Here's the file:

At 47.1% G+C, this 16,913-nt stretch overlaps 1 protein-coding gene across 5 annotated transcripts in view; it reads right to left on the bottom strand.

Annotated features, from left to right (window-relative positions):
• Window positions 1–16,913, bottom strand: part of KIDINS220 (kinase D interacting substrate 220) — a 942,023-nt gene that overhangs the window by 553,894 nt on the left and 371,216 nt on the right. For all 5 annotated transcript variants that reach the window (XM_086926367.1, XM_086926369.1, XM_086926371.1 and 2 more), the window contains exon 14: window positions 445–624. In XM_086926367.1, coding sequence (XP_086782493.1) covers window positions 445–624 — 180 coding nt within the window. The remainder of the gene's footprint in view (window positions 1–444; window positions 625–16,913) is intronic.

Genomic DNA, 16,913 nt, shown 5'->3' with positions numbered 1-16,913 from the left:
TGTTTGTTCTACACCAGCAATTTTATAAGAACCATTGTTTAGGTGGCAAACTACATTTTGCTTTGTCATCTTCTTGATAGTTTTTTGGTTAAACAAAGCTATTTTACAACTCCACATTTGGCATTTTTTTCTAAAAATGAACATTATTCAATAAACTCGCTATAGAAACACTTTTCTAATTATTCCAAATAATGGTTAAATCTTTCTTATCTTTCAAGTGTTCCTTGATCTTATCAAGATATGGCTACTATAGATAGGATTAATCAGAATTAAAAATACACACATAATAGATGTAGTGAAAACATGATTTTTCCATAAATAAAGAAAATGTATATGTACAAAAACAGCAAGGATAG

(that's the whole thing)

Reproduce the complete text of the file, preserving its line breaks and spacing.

At 47.1% G+C, this 16,913-nt stretch overlaps 1 protein-coding gene across 5 annotated transcripts in view; it reads right to left on the bottom strand.

Annotated features, from left to right (window-relative positions):
• Window positions 1–16,913, bottom strand: part of KIDINS220 (kinase D interacting substrate 220) — a 942,023-nt gene that overhangs the window by 553,894 nt on the left and 371,216 nt on the right. For all 5 annotated transcript variants that reach the window (XM_086926367.1, XM_086926369.1, XM_086926371.1 and 2 more), the window contains exon 14: window positions 445–624. In XM_086926367.1, coding sequence (XP_086782493.1) covers window positions 445–624 — 180 coding nt within the window. The remainder of the gene's footprint in view (window positions 1–444; window positions 625–16,913) is intronic.

Genomic DNA, 16,913 nt, shown 5'->3' with positions numbered 1-16,913 from the left:
TGTTTGTTCTACACCAGCAATTTTATAAGAACCATTGTTTAGGTGGCAAACTACATTTTGCTTTGTCATCTTCTTGATAGTTTTTTGGTTAAACAAAGCTATTTTACAACTCCACATTTGGCATTTTTTTCTAAAAATGAACATTATTCAATAAACTCGCTATAGAAACACTTTTCTAATTATTCCAAATAATGGTTAAATCTTTCTTATCTTTCAAGTGTTCCTTGATCTTATCAAGATATGGCTACTATAGATAGGATTAATCAGAATTAAAAATACACACATAATAGATGTAGTGAAAACATGATTTTTCCATAAATAAAGAAAATGTATATGTACAAAAACAGCAAGGATAG